Should retail stores, or any business, be allowed to open on our national holidays? Apparently Target, Walmart and other big box stores do. They’ll be starting the holiday season even earlier than Black Friday this year, with most opening their doors on Thanksgiving evening instead of the next morning.

Small business owners who compete against them better take note: This is not a one-off occurrence. This is reality. And it’s just the start. I predict Black Friday is on its way out. Stores will open on Thanksgiving Day, Christmas Day, and July 4--and all other holidays. Like it or not, the days of days off for holidays are kaput.

Adapt to it, because shoppers will.

Even so, many are complaining about it already. "Can’t we have a rest?" a friend of mine said the other day. "Do we have to now be forced to get our bargains on Thanksgiving Day when we want to be with our families?"

This woman told me how “stressed” she felt because of the earlier store openings. She has a tight budget in these slow economic times and she relies on Black Friday deals to make ends meet.

This is the kind of society that we live in. More than two million people in the Philippines are homeless from a record typhoon, even more desperate souls are fleeing a civil war in Syria, and this woman is stressed because she’s being "forced" to shop one day earlier?

Here’s a new idea: Just because stores are open on Thanksgiving Day, you don’t have to shop on Thanksgiving Day. Stay home with your families. If you miss a sale and Uncle Ernie gets a pair of socks instead of a scarf because the socks are cheaper, he’ll cope.

Welcome to slow-growth America.

Retailers don’t want to open on holidays. No one likes asking employees to work instead of being with their families. Welcome to a slow economy and low-single digit seasonal growth. Say hello to 365/24/7 online competitors who will ship their customers shoes, shirts and toys any time they want and even accept returns at no additional charge. Welcome to a world where customers can take up a half-day of a salesman’s time, kick the tires, test out the equipment, try on the outfit, and then go home and buy the same product from someone on or Ebay for 10 percent less.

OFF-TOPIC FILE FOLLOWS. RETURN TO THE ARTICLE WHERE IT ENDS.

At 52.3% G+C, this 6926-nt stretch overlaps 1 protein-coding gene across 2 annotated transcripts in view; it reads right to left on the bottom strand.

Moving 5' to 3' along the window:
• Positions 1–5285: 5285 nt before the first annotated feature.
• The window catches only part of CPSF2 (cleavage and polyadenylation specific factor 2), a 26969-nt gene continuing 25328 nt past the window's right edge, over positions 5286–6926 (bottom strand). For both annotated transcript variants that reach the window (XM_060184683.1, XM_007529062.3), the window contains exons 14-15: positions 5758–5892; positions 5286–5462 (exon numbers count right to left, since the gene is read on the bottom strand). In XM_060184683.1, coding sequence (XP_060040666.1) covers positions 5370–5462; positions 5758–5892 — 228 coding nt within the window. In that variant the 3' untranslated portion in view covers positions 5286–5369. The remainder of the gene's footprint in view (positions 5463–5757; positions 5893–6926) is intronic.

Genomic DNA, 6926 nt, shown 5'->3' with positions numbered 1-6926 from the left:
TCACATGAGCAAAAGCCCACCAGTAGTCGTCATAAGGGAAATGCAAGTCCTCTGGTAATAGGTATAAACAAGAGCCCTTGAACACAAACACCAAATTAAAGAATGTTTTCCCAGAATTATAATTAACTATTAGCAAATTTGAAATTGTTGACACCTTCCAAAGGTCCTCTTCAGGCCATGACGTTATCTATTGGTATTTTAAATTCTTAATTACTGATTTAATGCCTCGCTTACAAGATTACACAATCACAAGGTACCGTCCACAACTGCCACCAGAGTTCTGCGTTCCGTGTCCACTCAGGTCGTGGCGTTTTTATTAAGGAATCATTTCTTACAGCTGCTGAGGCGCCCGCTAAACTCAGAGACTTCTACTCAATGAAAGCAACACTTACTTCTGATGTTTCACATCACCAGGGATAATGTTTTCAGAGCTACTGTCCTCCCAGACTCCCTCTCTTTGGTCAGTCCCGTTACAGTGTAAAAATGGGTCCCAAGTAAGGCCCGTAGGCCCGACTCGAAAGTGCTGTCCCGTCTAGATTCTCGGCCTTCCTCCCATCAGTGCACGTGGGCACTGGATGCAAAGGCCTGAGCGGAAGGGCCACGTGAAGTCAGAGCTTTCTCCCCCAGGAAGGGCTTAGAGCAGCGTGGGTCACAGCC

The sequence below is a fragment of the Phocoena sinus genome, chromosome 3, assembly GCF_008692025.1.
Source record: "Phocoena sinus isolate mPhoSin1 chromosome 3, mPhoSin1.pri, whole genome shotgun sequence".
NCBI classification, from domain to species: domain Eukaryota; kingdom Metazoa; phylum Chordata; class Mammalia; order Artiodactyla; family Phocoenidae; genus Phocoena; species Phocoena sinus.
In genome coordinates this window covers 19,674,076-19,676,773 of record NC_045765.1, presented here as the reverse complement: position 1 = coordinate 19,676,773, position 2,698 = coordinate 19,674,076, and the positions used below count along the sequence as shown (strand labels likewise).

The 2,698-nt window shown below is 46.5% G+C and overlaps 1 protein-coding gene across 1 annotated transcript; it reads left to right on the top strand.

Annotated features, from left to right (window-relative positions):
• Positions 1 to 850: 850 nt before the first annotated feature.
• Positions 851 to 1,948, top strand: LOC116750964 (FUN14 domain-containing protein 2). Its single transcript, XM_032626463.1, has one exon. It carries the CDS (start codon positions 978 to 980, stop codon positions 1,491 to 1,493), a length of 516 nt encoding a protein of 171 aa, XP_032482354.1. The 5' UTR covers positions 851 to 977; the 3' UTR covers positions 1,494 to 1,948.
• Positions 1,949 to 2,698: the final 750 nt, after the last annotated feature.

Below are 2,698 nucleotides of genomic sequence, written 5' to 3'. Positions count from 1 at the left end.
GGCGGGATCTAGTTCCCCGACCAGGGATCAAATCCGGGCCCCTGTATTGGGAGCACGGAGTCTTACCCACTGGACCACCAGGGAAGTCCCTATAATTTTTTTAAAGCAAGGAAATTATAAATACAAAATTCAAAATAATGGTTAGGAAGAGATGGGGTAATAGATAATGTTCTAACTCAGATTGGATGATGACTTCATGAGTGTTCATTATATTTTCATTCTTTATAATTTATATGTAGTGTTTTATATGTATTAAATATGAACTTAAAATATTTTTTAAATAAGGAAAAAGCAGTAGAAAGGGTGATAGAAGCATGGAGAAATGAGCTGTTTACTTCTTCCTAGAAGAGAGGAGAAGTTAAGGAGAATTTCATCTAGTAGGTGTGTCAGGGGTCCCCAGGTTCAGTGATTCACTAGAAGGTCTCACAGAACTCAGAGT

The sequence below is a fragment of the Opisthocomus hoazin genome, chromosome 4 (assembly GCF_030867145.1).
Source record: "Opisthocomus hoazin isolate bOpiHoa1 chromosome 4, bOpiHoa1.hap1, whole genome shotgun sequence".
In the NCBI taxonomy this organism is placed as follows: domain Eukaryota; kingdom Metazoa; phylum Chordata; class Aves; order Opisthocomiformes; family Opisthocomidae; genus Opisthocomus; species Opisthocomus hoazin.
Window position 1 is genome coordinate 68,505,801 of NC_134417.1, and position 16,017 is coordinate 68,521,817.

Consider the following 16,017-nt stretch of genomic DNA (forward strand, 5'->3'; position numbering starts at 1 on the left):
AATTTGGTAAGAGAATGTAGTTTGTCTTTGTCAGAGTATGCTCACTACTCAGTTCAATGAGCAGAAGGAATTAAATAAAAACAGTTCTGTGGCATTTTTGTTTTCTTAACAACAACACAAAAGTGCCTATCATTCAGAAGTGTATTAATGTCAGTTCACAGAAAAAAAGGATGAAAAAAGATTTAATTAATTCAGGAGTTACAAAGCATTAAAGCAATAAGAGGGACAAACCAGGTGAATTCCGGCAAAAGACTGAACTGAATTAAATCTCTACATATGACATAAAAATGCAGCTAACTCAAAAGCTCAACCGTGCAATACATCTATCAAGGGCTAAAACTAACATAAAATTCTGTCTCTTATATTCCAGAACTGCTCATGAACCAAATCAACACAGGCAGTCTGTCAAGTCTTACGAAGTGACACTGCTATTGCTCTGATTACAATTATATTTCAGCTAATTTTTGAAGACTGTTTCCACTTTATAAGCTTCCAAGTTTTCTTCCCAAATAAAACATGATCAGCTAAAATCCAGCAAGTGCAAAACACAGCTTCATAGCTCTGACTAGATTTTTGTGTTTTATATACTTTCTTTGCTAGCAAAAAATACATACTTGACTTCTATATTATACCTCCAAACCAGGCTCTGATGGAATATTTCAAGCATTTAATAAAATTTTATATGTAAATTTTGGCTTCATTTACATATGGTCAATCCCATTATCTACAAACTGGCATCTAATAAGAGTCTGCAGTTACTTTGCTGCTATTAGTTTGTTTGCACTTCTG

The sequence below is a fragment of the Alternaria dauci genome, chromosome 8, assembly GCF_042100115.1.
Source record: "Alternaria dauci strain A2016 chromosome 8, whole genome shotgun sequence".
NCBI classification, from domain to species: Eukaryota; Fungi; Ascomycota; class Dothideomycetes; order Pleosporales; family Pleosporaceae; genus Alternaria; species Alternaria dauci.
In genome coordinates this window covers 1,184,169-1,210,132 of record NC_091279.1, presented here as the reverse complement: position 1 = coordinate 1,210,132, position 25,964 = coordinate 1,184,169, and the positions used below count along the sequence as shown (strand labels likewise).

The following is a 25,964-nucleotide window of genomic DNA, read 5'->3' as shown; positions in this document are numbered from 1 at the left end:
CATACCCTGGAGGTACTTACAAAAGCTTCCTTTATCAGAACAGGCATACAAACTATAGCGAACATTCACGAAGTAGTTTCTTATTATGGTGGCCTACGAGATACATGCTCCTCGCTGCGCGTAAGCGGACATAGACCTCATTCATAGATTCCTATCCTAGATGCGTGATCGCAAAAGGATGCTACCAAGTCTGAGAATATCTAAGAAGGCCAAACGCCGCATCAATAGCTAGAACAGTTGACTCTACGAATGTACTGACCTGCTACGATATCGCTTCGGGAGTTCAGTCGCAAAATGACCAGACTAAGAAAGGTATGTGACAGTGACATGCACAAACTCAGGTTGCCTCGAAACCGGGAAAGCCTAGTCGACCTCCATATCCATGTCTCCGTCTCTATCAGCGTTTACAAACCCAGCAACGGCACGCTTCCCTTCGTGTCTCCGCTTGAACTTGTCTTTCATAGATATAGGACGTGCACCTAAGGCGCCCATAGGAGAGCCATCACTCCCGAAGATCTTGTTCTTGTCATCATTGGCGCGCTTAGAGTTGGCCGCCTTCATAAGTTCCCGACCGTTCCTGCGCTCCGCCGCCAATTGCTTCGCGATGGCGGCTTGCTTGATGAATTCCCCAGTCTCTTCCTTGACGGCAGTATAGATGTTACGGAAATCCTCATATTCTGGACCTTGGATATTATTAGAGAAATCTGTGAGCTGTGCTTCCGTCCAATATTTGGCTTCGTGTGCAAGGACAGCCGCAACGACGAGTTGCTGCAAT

We asked for it. It’s the price of capitalism and instant gratification.

Workers and unions are up in arms, and of course they have a right to be. It’s demoralizing to work on holidays, even if your employer, such as Walmart, is attempting to placate you and your union with extra benefits for the effort.

But you know what’s even worse? Not having a job at all because your employer can’t afford to keep up with its online competition. And they cut back or, in the case of some retailers who are teetering on the edge, they consider folding altogether.

Even though protests are being planned and the government is watching closely, there’s not much workers can do. Not this time around. A deal is a deal. But deals can change. Now that we know that holiday openings will be the norm for retailers, we can renegotiate these deals. Unions will need to change their contracts. Employees must discuss days off in advance with their employers--or make vacation plans well beforehand. The big stores must be ready to pay more wages, more overtime, and better benefits to those employees who choose to work on these holidays. And they’ll do so if they can make ample profits.

So what’s a small retailer to do?

You can pretend this is not happening. You can complain and curse and talk about the good old days when you were a kid and Thanksgiving was special and there was no such thing as even Black Friday or, God forbid, Cyber Monday. You can keep your doors shut on the holidays even when everyone else is grudgingly opening them for commerce.

You can be like this business owner in Michigan who says “I’m going to be at home with my family, and hopefully that’s what all of our staff are doing. At the very least, I want them to rest up a bit before we get started on Friday.” That’s nice.

It won’t last. Like airplane pilots, policemen, hotel housekeepers, and taxi drivers, this is the life you chose. And this life will now require you to work the holidays.

You can fight the tide, or hope that the government gets involved (really?) or that the public resists the urge to take advantage of Thanksgiving Day deals and stays at home. But you’d be fooling yourself and hurting your business. More importantly, you’ll be hurting those very people who really rely on you and your business: your employees, your families, your partners, your suppliers, your customers.